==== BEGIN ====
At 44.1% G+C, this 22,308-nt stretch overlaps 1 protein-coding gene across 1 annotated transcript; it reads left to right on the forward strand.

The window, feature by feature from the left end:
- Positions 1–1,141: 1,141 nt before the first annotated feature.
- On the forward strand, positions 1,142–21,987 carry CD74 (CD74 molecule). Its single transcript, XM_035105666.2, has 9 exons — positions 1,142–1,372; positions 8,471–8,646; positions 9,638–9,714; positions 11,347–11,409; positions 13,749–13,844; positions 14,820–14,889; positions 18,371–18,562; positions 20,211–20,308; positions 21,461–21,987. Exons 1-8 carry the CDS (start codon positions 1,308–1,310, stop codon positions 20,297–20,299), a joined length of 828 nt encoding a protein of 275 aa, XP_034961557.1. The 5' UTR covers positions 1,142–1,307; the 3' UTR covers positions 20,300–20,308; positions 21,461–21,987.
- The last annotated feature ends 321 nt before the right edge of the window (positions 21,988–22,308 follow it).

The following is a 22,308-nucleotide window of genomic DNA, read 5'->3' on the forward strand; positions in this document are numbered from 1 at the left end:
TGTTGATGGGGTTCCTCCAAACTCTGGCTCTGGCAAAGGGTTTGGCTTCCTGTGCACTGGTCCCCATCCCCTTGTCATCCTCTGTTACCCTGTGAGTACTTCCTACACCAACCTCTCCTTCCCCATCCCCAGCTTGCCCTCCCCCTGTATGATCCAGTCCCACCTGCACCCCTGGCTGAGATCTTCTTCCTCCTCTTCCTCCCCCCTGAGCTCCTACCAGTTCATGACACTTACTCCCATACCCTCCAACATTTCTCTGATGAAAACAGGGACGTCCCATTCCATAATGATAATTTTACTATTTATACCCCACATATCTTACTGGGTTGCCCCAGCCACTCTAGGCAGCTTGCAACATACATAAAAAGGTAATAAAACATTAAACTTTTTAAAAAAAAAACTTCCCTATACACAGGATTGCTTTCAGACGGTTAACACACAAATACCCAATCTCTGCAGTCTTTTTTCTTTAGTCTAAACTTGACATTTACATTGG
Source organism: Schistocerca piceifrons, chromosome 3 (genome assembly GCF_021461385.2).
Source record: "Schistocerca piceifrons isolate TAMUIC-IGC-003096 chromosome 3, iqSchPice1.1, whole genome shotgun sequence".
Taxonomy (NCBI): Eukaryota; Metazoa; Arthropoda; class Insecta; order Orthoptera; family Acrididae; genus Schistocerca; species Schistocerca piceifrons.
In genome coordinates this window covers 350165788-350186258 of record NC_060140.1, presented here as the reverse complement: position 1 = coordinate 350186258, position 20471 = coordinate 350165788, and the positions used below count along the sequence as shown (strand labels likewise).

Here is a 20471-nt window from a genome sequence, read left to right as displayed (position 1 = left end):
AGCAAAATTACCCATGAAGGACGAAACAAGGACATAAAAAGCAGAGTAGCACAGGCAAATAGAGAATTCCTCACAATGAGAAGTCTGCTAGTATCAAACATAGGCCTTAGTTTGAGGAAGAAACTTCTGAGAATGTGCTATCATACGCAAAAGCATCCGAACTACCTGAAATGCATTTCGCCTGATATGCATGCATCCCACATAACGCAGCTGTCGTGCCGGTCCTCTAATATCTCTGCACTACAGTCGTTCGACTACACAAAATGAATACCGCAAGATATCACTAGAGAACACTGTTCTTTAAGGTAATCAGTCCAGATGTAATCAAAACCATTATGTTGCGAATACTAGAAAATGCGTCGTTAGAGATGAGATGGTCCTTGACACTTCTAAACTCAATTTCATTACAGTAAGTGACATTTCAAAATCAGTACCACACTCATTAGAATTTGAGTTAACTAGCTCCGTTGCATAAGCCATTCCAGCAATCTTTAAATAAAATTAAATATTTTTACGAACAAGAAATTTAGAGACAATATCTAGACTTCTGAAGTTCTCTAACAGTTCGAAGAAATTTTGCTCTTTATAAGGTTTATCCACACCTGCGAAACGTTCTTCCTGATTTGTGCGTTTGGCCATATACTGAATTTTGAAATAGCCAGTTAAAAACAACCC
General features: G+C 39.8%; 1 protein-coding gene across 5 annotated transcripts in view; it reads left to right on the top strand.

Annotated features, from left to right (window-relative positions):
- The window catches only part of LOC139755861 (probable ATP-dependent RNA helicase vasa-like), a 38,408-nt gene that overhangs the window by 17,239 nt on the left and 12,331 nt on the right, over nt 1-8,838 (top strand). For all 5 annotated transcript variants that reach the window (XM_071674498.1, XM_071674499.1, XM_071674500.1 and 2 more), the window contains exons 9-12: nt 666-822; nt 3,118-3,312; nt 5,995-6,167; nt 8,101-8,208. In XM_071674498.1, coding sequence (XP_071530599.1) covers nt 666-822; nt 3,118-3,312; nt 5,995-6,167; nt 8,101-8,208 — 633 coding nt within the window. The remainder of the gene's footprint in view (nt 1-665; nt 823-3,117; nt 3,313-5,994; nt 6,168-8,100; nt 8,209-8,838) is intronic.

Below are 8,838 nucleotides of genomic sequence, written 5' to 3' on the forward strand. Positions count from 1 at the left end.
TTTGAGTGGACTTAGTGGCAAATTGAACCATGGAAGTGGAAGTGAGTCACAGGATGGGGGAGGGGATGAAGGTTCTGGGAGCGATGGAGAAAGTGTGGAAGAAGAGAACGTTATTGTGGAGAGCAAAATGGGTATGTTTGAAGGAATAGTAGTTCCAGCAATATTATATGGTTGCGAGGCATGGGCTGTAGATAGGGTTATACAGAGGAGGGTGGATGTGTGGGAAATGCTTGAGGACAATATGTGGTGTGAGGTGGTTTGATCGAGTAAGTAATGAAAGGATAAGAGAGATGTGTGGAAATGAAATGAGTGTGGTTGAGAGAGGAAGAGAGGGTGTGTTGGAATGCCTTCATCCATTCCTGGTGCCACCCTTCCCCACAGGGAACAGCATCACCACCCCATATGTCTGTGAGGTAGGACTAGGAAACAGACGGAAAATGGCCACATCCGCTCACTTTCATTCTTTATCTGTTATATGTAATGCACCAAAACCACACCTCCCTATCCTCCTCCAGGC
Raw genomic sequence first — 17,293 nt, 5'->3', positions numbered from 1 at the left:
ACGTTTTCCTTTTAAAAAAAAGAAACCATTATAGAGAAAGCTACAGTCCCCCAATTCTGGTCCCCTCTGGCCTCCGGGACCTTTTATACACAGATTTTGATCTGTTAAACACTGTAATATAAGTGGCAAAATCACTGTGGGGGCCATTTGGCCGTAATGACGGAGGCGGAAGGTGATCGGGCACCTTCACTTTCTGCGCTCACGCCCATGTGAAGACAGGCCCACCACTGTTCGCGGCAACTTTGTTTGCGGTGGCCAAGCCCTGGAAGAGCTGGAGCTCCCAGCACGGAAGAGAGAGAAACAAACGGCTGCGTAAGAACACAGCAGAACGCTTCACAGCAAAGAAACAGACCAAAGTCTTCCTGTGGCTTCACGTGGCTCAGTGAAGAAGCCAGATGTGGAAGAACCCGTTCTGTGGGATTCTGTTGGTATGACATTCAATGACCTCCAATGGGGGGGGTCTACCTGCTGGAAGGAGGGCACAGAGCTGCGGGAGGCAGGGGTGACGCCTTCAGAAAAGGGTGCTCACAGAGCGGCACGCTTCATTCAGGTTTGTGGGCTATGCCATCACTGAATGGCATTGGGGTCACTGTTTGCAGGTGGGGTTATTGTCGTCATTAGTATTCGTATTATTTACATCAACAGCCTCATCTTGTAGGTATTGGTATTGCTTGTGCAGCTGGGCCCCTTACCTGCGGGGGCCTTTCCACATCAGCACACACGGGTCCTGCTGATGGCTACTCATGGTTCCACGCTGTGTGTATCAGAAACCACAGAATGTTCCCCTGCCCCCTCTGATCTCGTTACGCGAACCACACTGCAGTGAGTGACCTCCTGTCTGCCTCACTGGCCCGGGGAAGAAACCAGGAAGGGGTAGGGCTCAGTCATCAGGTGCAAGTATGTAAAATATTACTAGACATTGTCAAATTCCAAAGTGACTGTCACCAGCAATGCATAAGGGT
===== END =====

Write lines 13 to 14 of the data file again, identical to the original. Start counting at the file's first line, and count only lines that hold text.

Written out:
AGCAAAATTACCCATGAAGGACGAAACAAGGACATAAAAAGCAGAGTAGCACAGGCAAATAGAGAATTCCTCACAATGAGAAGTCTGCTAGTATCAAACATAGGCCTTAGTTTGAGGAAGAAACTTCTGAGAATGTGCTATCATACGCAAAAGCATCCGAACTACCTGAAATGCATTTCGCCTGATATGCATGCATCCCACATAACGCAGCTGTCGTGCCGGTCCTCTAATATCTCTGCACTACAGTCGTTCGACTACACAAAATGAATACCGCAAGATATCACTAGAGAACACTGTTCTTTAAGGTAATCAGTCCAGATGTAATCAAAACCATTATGTTGCGAATACTAGAAAATGCGTCGTTAGAGATGAGATGGTCCTTGACACTTCTAAACTCAATTTCATTACAGTAAGTGACATTTCAAAATCAGTACCACACTCATTAGAATTTGAGTTAACTAGCTCCGTTGCATAAGCCATTCCAGCAATCTTTAAATAAAATTAAATATTTTTACGAACAAGAAATTTAGAGACAATATCTAGACTTCTGAAGTTCTCTAACAGTTCGAAGAAATTTTGCTCTTTATAAGGTTTATCCACACCTGCGAAACGTTCTTCCTGATTTGTGCGTTTGGCCATATACTGAATTTTGAAATAGCCAGTTAAAAACAACCC
General features: G+C 39.8%; 1 protein-coding gene across 5 annotated transcripts in view; it reads left to right on the top strand.